The home of intelligent horse racing discussion
The home of intelligent horse racing discussion

Politicians – why is the truth so difficult?

Home Forums Lounge Politicians – why is the truth so difficult?

Viewing 15 posts - 1 through 15 (of 24 total)
  • Author
    Posts
  • #4320
    Racing Daily
    Participant
    • Total Posts 1364

    Why does every answer have to circumvent the point at hand, without actually hitting it?  Where did it get written that politicians are obliged to NEVER tell it as it is, rather speaking in half-truths, inuendo and pseudo lies?<br>Why can’t we have a govt that tells it like it is?  I am going to vote for any party other than New Labour at the next election, because my line of thinking is that any party is better than a party that has shown itself to be a hoard of liars.  We will be saying that about Cameron too, after he has served two terms of evasive, dishonest tory rule.  But i’ll get to that hurdle when it becomes apparant.<br>My ultimate question is ‘should there be a maximum of two terms of govt for any PM, before they HAVE to have a leadership change?'<br>It is quite apparant to me that Blair has well overstayed his welcome.  Go Blair, before you are embarassingly kicked out by your own party.  While you have a shred of dignity left.

    #103312
    Racing Daily
    Participant
    • Total Posts 1364

    Quote: from Grasshopper on 2:35 pm on Sep. 6, 2006[br]<br>Two: Politicians are, for the main part, beholden to their party political superiors, and not the electorate they are supposed to represent. <br>

    This is my problem.  We are required to vote for a party, any party, knowing very well that they will completely ignore our wishes once they are elected.  We don’t get to say ‘none of the above’ if we are not happy with any of them.<br>I don’t want a govt that is the ‘best of a bad bunch’, no more than I would back a 50 rated handicapper because it is racing against 48 rated platers.  I want a govt by the people and for the people.  Until we get that, we simply do not have a democrasy.  Our opinion don’t mean jack-sh|t.  That is why I am so passionate about politics at this moment in my life.

    #103313
    Sailing Shoes
    Member
    • Total Posts 368

    Quote:  no more than I would back a 50 rated handicapper because it is racing against 48 rated platers.  

    I strongly suggested you revise this ideology, it appears the horse you not going to back has 2lb’s in hand :biggrin: :biggrin:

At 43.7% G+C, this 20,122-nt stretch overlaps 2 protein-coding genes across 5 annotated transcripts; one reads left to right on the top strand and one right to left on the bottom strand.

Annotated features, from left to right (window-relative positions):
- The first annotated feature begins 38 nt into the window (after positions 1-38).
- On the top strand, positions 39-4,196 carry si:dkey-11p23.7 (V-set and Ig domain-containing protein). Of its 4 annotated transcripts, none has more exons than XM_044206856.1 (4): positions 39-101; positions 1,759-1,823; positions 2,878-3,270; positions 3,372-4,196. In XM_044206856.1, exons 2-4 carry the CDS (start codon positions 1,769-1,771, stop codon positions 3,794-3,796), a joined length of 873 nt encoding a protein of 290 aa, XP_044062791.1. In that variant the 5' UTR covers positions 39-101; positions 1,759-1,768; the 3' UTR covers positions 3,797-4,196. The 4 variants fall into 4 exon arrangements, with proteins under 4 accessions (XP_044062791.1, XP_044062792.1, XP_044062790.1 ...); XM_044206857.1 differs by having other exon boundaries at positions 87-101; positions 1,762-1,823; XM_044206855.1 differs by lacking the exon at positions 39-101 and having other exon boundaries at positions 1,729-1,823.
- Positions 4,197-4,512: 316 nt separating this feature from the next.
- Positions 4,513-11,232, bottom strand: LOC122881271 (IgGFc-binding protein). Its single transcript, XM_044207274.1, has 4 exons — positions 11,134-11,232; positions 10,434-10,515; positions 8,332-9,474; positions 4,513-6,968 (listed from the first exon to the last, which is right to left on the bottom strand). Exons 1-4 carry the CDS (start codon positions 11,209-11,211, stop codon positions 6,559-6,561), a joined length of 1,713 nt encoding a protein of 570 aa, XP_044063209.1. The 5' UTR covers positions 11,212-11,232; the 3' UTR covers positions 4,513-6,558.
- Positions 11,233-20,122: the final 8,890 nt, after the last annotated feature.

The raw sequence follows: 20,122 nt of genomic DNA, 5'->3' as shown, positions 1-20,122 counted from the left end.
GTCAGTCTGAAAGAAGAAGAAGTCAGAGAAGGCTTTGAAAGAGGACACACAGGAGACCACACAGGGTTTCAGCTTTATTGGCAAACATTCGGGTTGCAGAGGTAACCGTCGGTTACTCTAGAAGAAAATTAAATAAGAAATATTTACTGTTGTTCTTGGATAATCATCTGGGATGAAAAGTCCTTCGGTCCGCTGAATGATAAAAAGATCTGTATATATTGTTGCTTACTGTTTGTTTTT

#103314
    lollys mate
    Member
    • Total Posts 625

    My view on politicians, for what its worth, is that they really are not in touch with reality. And when asked a question, they simply dont have the answers, so they have to bluff their way through.

    A lot like Grasshopper and Aranalde  :biggrin: :biggrin:

    #103315
    insomniac
    Participant
    • Total Posts 1453

    RD, your disillusionment is shared by me .  <br>What also worries me is that I agree with all of Grasshoppers comments too! This can’t go on :biggrin: <br> One of the main shortcomings of our MP’s is that that’s all they are – professional politicians. Few have ever bothered to dip their toes into the everyday world of their constituents. They leave university, a few get qualifications (Lawyers seems to be the current vogue) but never actually practice at their profession. Many others simply become research assistants to MPs.<br> Few of them have ever had to worry about having enough money to meet their Mortgage payments or council tax,  they have no real understanding of what it’s like living in poor areas,  of pension shortfalls, of the risk + profit and loss of running their own business,  of deadlines, of  sacking and hiring staff,  of rowdy neighbours, of non-existent police,  crap schools & crap teachers for their offspring, of how ever-increasing bureaucracy stifles business etc. They exist in a separate world. (And that applies with bells on for MEPs.) <br>The only part of our democratic process that had any experience of  life at the sharp end was in the House of Lords. But even that’s going the way of becoming a party-list fifth rate, gold-plated taxpayer funded boondoggle.

    #103316
    lollys mate
    Member
    • Total Posts 625

    Got your next name Gloria………

    "I – naturally – shall be the power behind the throne. "

    Cistern………….:biggrin: :biggrin: :biggrin: :biggrin: :biggrin: :biggrin: :biggrin:

    P.S.  I’ll take the job btw. I got the green tights already!

    #103317
    insomniac
    Participant
    • Total Posts 1453

    Och Aye GH. Is the nation ready to be run by the Racing Forum’s equivalent of the Last of the Summer Wine ?

    #103318
    lollys mate
    Member
    • Total Posts 625

    Feeling flush are we Glorr ?;)

    #103319
    dave jay
    Member
    • Total Posts 3386

    .. none of them a really worth a light.

    If you were ship-wrecked on a desert island with 100 people and it was down to who went in the pot, I’d give you 6/4 it would be the politician first, it wouldn’t be much use for anything else.

    #103320
    Drone
    Participant
    • Total Posts 5123

    Quote: from dave jay on 9:03 pm on Sep. 6, 2006[br].. none of them a really worth a light.

    .

    Apart from the Beast of Bolsover and Boris

    #103321
    wit
    Participant
    • Total Posts 2155

    don’t be too sure, dj.

    even the poorest politician tends to have a strong sense of self-preservation.

    witness one Edmund Brooks, who joined in the meal but contrived to escape paying for it:

    http://en.wikipedia.org/wiki/Regina_v._ … 6_Stephens